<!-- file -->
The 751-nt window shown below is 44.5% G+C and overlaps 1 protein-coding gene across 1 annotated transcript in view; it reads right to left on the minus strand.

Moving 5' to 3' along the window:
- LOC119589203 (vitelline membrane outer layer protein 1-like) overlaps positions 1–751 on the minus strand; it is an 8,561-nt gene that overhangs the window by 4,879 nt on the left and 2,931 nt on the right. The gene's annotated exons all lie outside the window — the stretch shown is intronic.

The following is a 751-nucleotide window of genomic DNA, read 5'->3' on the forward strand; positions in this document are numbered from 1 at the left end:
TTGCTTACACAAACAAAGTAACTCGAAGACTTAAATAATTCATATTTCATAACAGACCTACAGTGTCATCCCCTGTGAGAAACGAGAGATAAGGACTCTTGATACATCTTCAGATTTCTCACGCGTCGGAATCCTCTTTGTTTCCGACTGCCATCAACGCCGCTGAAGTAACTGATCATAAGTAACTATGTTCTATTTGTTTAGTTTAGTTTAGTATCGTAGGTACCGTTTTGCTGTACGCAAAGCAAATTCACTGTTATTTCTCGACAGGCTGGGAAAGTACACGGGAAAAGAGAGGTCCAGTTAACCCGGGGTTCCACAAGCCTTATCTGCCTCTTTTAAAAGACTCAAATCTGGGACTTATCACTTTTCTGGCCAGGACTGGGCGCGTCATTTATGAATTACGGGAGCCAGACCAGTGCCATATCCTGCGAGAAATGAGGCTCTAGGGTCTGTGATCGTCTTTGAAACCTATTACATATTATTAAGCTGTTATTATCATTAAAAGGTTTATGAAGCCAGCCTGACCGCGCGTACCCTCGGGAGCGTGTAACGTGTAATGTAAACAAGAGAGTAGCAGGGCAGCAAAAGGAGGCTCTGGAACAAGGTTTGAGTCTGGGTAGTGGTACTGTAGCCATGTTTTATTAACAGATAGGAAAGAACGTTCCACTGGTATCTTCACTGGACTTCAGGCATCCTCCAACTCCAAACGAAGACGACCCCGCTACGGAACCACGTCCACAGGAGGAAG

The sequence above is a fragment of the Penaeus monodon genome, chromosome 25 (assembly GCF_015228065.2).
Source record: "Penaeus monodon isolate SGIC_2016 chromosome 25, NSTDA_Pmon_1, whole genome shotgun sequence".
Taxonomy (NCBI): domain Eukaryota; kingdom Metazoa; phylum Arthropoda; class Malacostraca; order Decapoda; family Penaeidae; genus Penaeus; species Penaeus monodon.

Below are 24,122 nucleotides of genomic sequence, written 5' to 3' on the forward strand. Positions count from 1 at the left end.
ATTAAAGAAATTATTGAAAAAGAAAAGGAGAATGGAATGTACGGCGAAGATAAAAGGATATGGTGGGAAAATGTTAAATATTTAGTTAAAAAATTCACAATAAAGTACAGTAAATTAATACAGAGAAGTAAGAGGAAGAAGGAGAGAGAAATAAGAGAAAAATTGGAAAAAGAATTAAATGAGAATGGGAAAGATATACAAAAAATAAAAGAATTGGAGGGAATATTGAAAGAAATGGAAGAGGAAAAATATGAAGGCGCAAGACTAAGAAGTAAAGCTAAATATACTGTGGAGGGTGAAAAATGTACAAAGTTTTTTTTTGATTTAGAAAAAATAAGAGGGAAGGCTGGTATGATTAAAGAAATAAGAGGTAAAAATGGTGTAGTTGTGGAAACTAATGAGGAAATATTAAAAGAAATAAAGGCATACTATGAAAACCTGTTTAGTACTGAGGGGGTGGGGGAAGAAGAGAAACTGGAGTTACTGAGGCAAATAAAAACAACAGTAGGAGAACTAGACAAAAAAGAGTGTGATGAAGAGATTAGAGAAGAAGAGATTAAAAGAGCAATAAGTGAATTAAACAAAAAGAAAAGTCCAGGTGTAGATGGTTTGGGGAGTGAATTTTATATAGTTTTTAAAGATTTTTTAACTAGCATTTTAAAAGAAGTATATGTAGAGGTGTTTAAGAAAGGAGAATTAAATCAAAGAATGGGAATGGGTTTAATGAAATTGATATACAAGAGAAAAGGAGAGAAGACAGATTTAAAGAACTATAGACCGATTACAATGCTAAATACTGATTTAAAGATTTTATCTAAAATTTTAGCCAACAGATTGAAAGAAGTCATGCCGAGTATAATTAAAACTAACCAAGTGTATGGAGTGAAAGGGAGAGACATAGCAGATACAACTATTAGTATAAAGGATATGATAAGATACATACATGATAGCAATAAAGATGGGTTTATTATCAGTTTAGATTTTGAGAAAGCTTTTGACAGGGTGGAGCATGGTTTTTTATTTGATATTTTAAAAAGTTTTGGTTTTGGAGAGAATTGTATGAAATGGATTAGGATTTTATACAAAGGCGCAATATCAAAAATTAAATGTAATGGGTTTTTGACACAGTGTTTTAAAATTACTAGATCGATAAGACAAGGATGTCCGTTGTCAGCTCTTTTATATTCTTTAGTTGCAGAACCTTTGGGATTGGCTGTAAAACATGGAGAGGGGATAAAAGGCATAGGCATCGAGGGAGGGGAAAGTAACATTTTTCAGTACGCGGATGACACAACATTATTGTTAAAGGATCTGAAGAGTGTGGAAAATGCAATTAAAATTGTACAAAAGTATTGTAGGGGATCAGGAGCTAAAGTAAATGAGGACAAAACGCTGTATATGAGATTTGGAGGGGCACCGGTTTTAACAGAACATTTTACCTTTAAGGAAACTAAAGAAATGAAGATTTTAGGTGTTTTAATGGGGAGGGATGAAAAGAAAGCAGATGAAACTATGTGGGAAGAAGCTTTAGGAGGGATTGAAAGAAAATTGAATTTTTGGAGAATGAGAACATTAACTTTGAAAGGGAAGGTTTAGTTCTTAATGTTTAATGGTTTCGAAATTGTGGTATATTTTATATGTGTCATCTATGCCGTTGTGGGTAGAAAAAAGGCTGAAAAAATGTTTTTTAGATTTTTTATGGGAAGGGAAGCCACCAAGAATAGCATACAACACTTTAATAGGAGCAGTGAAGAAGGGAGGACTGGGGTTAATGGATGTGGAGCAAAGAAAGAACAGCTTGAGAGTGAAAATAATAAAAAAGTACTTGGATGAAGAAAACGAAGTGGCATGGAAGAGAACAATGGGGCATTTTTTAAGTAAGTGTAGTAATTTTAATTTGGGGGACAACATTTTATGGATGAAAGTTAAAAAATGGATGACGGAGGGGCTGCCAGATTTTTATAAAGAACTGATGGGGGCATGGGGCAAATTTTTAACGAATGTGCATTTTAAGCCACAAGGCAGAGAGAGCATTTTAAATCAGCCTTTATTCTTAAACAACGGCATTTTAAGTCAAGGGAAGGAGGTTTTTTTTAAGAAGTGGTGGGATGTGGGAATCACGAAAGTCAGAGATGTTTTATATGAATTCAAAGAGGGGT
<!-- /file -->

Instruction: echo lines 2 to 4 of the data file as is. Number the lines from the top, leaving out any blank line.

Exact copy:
Moving 5' to 3' along the window:
- LOC119589203 (vitelline membrane outer layer protein 1-like) overlaps positions 1–751 on the minus strand; it is an 8,561-nt gene that overhangs the window by 4,879 nt on the left and 2,931 nt on the right. The gene's annotated exons all lie outside the window — the stretch shown is intronic.

The following is a 751-nucleotide window of genomic DNA, read 5'->3' on the forward strand; positions in this document are numbered from 1 at the left end: